85

By using Thymeleaf as template engine, is it possible to add/remove dynamically a CSS class to/from a simple div with the th:if clause?

Normally, I could use the conditional clause as follows:

<a href="lorem-ipsum.html" th:if="${condition}">Lorem Ipsum</a> 

We will be creating a link to the lorem ipsum page, but only if condition clause is true.

I'm looking for something different: I'd like the block to always visible, but with changeable classes according to the situation.

210

There is also th:classappend.

<a href="" class="baseclass" th:classappend="${isAdmin} ? adminclass : userclass"></a>

If isAdmin is true, then this will result in:

<a href="" class="baseclass adminclass"></a>
  • 3
    I think this should be the accepted answer. th:class replaces/rewrite your class attribute. th:classappend is what you want. – Aboodz Jan 28 '16 at 7:47
  • Alternatively you could just inject the desired class into the model from the controller, and then have th:classappend="${theRightClass}" – demaniak Sep 7 '17 at 14:30
  • 1
    One more thing to remember is that you unfortunately can't have multiple th:classappend attributes. Max one is allowed. Fatal error during parsing org.xml.sax.SAXParseException: Attribute "th:classappend" was already specified for element "img". – user1053510 Sep 29 '17 at 13:38
  • Is there no th:classremove to remove a single class without affecting the others or hard coding an entire classlist in your binding xml? Or is leaving any dynamic class off and conditionally appending the only way to go? – Drazen Bjelovuk Apr 18 '18 at 15:10
32

Yes, it is possible to change a CSS class dynamically according to the situation, but not with th:if. This is done with the elvis operator.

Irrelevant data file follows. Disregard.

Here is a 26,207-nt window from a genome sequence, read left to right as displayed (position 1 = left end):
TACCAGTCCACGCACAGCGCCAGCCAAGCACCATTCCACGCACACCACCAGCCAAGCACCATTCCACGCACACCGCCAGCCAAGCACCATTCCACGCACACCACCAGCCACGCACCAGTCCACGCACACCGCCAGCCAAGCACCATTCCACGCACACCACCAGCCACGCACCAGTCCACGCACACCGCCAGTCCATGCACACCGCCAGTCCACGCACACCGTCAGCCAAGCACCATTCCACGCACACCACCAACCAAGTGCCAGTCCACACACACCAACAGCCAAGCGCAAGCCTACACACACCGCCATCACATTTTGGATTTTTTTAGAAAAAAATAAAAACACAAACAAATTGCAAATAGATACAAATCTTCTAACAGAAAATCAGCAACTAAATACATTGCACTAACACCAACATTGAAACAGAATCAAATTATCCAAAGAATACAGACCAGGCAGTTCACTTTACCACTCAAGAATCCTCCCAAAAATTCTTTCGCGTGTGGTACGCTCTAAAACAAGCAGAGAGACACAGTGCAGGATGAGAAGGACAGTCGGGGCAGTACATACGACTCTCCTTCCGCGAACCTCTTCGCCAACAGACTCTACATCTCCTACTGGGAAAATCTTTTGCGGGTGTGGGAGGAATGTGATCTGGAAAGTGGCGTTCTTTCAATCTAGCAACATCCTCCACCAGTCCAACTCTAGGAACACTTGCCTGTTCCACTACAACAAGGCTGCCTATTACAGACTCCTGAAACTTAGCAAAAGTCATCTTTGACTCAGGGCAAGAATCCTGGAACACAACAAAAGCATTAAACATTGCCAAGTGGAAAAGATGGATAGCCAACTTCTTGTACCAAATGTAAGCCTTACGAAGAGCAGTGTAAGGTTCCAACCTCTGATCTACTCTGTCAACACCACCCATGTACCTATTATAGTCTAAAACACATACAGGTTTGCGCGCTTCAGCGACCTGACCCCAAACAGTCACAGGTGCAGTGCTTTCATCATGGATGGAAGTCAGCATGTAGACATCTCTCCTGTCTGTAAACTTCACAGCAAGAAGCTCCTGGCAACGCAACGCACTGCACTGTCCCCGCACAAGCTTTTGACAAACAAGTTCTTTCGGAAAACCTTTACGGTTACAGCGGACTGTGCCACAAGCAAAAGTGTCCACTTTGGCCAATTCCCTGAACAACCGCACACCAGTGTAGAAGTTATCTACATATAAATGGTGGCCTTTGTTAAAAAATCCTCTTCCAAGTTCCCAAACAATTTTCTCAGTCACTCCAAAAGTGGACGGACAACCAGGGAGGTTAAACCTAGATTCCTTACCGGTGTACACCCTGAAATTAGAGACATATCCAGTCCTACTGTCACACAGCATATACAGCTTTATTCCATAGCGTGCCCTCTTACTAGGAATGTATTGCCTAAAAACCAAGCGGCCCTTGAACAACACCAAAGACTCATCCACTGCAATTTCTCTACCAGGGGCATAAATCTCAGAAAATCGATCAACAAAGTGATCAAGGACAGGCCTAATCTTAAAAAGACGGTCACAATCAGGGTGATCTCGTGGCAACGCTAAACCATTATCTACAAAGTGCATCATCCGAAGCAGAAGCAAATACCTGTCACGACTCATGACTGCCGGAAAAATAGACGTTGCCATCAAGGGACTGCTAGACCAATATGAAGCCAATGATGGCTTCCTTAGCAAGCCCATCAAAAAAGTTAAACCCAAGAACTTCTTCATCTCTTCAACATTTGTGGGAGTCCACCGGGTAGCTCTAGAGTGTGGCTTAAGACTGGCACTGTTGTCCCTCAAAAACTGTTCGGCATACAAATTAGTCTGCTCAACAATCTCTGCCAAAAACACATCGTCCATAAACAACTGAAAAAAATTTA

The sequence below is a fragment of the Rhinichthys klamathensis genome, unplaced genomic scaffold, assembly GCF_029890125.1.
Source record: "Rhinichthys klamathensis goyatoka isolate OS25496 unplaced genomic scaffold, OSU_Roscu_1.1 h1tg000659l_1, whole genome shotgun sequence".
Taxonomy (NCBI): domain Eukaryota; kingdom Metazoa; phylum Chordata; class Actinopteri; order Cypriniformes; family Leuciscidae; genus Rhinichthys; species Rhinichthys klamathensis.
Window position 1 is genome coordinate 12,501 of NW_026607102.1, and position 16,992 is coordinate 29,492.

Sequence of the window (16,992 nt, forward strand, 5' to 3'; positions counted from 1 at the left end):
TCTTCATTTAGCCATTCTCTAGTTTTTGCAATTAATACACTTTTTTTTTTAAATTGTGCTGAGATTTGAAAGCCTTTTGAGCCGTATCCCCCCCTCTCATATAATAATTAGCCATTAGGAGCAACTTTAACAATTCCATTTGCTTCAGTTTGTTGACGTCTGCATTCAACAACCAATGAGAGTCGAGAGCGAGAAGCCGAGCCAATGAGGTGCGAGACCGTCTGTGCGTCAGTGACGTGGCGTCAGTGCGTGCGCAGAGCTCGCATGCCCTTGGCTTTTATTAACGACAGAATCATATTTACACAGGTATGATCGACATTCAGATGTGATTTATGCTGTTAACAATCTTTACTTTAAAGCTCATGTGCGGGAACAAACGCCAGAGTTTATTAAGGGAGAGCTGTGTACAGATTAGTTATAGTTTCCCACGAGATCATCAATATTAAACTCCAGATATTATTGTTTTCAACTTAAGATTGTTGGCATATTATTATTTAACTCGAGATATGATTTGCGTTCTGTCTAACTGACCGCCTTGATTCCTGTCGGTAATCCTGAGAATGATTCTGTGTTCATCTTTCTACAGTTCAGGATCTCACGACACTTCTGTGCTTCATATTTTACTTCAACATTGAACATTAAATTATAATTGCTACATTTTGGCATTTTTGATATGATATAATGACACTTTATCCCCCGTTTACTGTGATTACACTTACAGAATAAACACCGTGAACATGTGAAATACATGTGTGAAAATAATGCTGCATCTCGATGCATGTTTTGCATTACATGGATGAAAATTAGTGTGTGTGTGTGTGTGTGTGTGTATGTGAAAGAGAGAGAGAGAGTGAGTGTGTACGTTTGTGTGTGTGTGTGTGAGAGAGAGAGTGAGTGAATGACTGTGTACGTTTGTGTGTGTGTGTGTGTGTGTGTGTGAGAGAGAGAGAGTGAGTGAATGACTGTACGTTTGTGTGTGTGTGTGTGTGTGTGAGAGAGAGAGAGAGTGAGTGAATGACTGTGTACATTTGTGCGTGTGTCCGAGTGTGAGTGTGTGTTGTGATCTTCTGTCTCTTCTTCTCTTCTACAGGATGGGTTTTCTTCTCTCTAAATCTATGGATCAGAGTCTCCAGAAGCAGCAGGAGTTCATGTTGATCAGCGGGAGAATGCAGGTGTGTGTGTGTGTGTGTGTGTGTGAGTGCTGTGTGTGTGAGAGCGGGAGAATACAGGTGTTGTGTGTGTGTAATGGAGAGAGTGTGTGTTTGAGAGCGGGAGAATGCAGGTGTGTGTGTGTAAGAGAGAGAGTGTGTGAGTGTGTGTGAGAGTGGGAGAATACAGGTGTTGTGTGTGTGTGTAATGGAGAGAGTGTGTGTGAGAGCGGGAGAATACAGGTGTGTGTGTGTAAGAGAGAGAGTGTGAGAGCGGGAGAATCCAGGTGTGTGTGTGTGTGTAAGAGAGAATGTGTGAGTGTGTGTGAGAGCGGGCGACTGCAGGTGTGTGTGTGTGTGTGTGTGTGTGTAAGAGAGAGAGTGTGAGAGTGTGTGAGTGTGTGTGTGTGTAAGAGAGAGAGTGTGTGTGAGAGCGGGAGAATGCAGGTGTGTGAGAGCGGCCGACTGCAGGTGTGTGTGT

<a href="lorem-ipsum.html" th:class="${isAdmin}? adminclass : userclass">Lorem Ipsum</a> 
  • link broken.never heard of elvis before. did you made up. – atilkan Jul 10 '18 at 10:41
  • @atilkan: You could simply google Elvis operator and see it's a variant of the Ternary operator. Even wikipedia explains it in the first few lines: en.wikipedia.org/wiki/Elvis_operator – Kenny Jul 31 '18 at 11:35
  • 1
    @Kenny Thanks. I would be better if wikipedia was not blocked in my country. – atilkan Jul 31 '18 at 13:42
5

For this purpose and if i dont have boolean variable i use the following:

<li th:class="${#strings.contains(content.language,'CZ')} ? active : ''">
  • the '' helped me solve my issue.... – Grim Dec 17 '16 at 4:00
5

Another very similar answer is to use "equals" instead of "contains".

<li th:class="${#strings.equals(pageTitle,'How It Works')} ? active : ''">
3

If you just want to append a class in case of an error you can use th:errorclass="my-error-class" mentionned in the doc.

<input type="text" th:field="*{datePlanted}" class="small" th:errorclass="fieldError" />

Applied to a form field tag (input, select, textarea…), it will read the name of the field to be examined from any existing name or th:field attributes in the same tag, and then append the specified CSS class to the tag if such field has any associated errors

2

Yet another usage of th:class, same as @NewbLeech and @Charles have posted, but simplified to maximum if there is no "else" case:

<input th:class="${#fields.hasErrors('password')} ? formFieldHasError" />

Does not include class attribute if #fields.hasErrors('password') is false.

1

Just to add my own opinion, in case it might be useful to someone. This is what I used.

<div th:class="${request.read ? 'mdl-color-text--grey-800 w500' : ''}"> </div>

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